Start practising your ‘Chuc Mung Nam Moi’ (Happy New Year) in readiness for a likely invitation to spend time celebrating in a family home. The Vietnamese are famously hospitable even at such an important time when the average stress levels crank up. There is a whirlwind of activity as everyone is in a mad scramble to buy a new party outfit, spruce up their home, visit friends and settle outstanding debts, and of course dive into traditional Tet delicacies. It can seem confusing, a little manic and a quaint slice of traditional life all at the same time, yet that is all part of the magic of Tet. You’ll also get up close and personal to a true Vietnamese Tet experience with a stay in a family run boutique hotel or homestay. Fire up the HotelQuickly app and start searching for a last-minute Lunar New Year escape.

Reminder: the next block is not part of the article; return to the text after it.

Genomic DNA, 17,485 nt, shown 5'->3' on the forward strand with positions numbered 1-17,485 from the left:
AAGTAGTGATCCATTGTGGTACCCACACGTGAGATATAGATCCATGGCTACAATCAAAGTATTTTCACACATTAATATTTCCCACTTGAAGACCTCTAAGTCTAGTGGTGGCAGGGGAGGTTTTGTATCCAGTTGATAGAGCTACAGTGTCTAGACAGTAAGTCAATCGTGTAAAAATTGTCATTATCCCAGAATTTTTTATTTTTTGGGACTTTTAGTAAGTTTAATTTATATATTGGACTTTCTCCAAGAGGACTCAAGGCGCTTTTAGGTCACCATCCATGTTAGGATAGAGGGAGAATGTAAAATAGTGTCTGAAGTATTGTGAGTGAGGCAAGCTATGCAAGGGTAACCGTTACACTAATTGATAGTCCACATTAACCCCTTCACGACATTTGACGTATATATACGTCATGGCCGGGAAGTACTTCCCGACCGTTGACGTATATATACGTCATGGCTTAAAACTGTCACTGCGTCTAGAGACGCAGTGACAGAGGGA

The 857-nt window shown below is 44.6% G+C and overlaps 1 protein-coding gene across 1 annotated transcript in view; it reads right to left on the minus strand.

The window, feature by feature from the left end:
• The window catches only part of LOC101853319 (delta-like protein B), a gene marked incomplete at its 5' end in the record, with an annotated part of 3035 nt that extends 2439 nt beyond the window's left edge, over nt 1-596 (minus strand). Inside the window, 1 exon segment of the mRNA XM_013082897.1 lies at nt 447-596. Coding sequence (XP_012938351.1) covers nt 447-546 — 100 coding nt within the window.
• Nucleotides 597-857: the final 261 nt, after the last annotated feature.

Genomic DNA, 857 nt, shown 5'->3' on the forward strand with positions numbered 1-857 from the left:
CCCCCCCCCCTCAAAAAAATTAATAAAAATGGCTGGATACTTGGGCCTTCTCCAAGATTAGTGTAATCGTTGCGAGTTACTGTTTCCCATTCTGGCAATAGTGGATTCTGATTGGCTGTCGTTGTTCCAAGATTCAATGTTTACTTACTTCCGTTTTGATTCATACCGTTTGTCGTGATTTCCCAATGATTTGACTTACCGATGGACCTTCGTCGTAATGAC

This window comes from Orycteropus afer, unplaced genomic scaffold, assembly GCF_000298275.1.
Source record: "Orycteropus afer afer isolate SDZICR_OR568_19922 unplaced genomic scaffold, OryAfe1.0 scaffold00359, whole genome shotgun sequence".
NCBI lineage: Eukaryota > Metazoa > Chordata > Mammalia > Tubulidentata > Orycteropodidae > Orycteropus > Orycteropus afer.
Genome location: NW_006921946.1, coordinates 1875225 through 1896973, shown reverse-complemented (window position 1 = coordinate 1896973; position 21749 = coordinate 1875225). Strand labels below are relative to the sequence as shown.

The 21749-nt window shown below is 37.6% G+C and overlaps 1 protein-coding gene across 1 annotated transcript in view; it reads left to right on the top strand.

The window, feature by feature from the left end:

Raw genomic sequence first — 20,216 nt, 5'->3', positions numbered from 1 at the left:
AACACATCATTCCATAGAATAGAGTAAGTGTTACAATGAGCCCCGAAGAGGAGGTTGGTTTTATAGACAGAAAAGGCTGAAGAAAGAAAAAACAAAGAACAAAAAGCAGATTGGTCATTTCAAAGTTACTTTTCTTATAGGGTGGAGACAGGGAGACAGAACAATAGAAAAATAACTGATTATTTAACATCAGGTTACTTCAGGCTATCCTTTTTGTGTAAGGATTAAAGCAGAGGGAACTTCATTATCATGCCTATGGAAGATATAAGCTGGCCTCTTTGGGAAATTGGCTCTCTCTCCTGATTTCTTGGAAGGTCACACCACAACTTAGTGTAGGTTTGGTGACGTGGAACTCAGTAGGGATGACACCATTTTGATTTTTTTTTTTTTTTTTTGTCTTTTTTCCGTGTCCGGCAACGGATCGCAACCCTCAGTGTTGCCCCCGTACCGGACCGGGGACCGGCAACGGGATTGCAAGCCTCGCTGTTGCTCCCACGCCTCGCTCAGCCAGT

Melissa is a passionate foodie, travel writer, and editor working in media internationally and in the USA. She has lived in Bangkok since 2004 and has a background in the travel industry. Melissa’s writing has been published globally in many prestigious online and print magazines for over a decade. Her motto for life is “You cannot live or love well if you have not wined and dined well!”